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Bureau of Mines / Minerals yearbook area reports: domestic 1978-79
Year 1978-79, Volume 2 (1978-1979)

Arndt, Robert H.; Burchett, Raymond R.
Nebraska,   pp. 329-336 PDF (836.9 KB)


Page 335

Agricultural limestone_____________ 
Poultry grit and mineral food_________ 
Concreteaggregate________________ 
Dense-graded roadbase stone  
Surface treatment aggregate_________ 
Other construction aggregate and roadstone_________________________ 
Riprapandjettystone______________ 
Fluxstone______________________ 
Asphaltfibler____________________ 
Other uses'  
 Total2_______________________ 
 196 509 157 478 167 589 
 W W W W 257 2,867 
 1,253 4,034 1,432 4,992 1,154 4,696 
 187 579 40 W W W 
 604 1,776 812 2,951 829 3,408 
 331 1,142 209 785 910 3,594 
 68 195 209 907 189 871 
 5 W —— —— 4 17 
 41 287 W W W W 
 1,442 4,451 1,343 4,645 1,486 3,321 
 4,995 19,362 
 THE MINERAL INDUSTRY OF NEBRASKA 335Lead bullion from smelters was processed
year in 1978, and six had similar production in 1979. Sixteen quarries in
1978 and 12 in 1979 had production of less than 100,000 tons per year. Output
from quarries in this category was just over 12% of the State's total output
in 1978 and almost 8% in 1979. By contrast, the four largest producing quarries
supplied more than 68% of the State's total production in both years. 
 Only limestone was quarried. It was marketed as crushed stone. During the
biennium, almost two-thirds of the crushed stone was used as aggregates,
including those to be used with concrete and bituminous materials for surface
treatment of roads and other unspecified activities. 0th- 
er uses—agricultural stone, riprap and jetty stone, and mineral
foods—required
from 1% to 5% of total output. Quantities of crushed stone sold for flux,
dense roadbase, railroad ballast, asphalt filler, and filter stone were each
generally less than 1%. As a commodity of relatively low value, stone tends
to be produced as close to the market as possible. Thus, about 84% of all
the stone transported in the State was shipped by truck. Railroads handled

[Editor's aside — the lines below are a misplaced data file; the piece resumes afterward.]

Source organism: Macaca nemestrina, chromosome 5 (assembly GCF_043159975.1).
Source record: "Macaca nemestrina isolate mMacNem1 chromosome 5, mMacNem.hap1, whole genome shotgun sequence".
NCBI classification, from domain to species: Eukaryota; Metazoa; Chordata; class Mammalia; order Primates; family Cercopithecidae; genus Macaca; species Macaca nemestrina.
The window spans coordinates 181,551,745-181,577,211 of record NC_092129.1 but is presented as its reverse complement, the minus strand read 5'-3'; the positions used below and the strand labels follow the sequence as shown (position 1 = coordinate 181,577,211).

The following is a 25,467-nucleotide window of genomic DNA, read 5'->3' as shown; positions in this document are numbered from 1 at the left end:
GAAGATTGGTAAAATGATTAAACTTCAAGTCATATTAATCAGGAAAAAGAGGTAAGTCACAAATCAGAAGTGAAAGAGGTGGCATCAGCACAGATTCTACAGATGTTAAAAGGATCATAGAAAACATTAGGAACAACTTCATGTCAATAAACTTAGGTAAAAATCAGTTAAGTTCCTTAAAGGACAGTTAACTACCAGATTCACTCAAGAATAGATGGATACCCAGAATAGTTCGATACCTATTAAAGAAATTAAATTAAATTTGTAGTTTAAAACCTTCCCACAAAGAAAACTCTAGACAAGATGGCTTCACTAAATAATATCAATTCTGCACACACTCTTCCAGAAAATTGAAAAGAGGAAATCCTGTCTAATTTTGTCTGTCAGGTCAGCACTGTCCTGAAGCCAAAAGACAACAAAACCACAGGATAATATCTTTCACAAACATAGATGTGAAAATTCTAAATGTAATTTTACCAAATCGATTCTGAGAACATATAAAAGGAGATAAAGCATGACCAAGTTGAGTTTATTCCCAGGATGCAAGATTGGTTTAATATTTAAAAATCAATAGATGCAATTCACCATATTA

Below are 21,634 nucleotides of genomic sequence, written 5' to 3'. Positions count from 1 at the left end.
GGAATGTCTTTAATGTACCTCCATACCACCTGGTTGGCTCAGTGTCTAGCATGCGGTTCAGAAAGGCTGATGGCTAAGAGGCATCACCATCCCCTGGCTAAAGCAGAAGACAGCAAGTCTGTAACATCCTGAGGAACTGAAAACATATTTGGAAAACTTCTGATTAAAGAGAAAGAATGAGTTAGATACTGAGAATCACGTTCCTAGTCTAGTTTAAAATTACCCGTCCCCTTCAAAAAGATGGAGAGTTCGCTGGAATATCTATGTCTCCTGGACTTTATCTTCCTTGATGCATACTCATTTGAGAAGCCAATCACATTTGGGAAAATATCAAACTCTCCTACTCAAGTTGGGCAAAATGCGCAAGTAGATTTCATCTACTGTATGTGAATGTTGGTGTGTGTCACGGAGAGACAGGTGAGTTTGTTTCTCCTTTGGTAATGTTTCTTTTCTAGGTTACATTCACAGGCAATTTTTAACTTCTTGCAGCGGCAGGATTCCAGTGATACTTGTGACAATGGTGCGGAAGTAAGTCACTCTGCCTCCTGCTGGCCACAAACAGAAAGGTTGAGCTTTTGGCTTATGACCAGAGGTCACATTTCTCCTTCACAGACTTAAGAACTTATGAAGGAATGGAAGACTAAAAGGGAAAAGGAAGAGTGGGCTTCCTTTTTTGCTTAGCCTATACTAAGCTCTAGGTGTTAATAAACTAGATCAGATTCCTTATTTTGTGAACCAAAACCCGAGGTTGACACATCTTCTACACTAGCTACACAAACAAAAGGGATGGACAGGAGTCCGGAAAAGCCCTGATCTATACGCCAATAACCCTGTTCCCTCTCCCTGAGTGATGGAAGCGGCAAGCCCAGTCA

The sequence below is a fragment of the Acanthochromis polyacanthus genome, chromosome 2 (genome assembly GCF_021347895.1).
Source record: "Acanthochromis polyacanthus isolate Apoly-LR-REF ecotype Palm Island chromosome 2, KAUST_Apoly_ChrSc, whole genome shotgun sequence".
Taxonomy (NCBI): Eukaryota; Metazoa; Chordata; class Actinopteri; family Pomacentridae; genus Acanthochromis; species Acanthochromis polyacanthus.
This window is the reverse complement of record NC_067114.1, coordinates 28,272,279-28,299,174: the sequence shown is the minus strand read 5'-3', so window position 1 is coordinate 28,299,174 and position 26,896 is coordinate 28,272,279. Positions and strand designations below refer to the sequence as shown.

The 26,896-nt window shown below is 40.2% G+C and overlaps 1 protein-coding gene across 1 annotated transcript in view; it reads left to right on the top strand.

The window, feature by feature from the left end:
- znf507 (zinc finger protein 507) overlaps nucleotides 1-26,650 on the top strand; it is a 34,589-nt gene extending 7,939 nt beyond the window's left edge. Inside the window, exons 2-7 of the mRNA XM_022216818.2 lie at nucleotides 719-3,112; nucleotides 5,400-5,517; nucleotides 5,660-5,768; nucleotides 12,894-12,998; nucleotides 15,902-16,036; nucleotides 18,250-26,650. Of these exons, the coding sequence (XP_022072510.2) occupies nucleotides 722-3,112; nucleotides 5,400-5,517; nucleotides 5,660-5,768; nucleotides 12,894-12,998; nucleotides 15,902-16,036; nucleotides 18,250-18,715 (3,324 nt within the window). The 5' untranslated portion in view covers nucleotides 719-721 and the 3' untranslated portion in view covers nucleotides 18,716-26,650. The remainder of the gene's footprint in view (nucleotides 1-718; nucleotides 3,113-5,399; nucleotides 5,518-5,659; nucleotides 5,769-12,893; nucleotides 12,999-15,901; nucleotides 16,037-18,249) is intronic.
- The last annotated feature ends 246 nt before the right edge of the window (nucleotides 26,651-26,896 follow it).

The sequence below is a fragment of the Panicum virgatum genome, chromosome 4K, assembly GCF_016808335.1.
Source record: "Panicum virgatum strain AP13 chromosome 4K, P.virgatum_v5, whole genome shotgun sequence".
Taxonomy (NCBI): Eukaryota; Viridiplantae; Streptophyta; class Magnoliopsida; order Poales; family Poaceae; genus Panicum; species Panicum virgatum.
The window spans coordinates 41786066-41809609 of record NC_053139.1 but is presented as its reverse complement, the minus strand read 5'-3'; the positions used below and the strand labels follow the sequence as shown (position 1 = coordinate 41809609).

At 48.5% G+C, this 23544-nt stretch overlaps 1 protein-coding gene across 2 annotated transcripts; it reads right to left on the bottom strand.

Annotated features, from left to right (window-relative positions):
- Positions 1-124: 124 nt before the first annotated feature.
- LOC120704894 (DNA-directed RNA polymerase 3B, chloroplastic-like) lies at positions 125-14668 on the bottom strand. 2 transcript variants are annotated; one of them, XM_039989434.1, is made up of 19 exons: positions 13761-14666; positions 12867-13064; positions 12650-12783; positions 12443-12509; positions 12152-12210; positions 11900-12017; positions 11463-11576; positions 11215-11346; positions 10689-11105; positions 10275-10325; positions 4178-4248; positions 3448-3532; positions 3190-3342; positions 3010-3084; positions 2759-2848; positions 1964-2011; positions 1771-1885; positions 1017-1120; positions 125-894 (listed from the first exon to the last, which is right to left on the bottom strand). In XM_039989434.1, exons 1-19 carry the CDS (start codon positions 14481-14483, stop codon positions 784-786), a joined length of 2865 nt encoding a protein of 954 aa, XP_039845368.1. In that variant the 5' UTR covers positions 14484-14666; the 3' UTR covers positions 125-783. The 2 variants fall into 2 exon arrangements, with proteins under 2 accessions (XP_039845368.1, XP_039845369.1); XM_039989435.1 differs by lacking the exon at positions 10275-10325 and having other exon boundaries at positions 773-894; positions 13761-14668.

almost 14% of the stone. About 2% of the stone was carried by waterway, principally,
on the Missouri River. Less than 0.5% of the stone was carried by other means.
Table 6.—Nebraska: Crushed limestone1 sold or used by producers,
by
use 
(Thousand short tons and thousand dollars) 
1977 
 1978 1979 
Use Quantity Value Quantity Value Quantity Value 
 4,128 12,974 4,201 14,758 
 W Withheld to avoid disclosing company proprietary data; included with "Other
uses." 
 ' Includes stone used in bituminous aggregate, railroad ballast, filter
stone (1977-78), cement manufacture, and data indicated by symbol W. 
 2Data may not add to totals shown because of independent rounding. 
 Talc.—Cyprus Industrial Minerals Co. ground talc from southwestern
Montana at its Grand Island mill. The ground talc was sold for use in manufacturing
a wide range of personal, ceramic, plastic, and other products. 
 Vermiculite.—W. R. Grace & Co., Construction Products
Division,
exfoliated vermiculite from Libby, Mont., in its plant near Omaha. Exfoliated
vermiculite was used as concrete and plaster aggregate, loose fill and block
insulation, for horticulture and soil conditioning, and in fireproofing.
METALS 
at the Omaha refinery of ASARCO Inc., to produce refined and antimonial lead
and refined bismuth. The refinery also recovered antimony, antimony oxide,
dore containing silver and gold, copper, and zinc. Late in 1978, the firm
completed construction and put onstream an automated, enclosed, and environmentally
clean plant designed to produce 2,700 tons of antimony oxide per year. Total
rated annual capacity of the refinery is 180,000 tons of metal. 
 ' State mineral specialist, Bureau of Mines, Denver, Cob. 
 2Research geologist, Nebraska Geological Survey, Lincoln, Nebr. 


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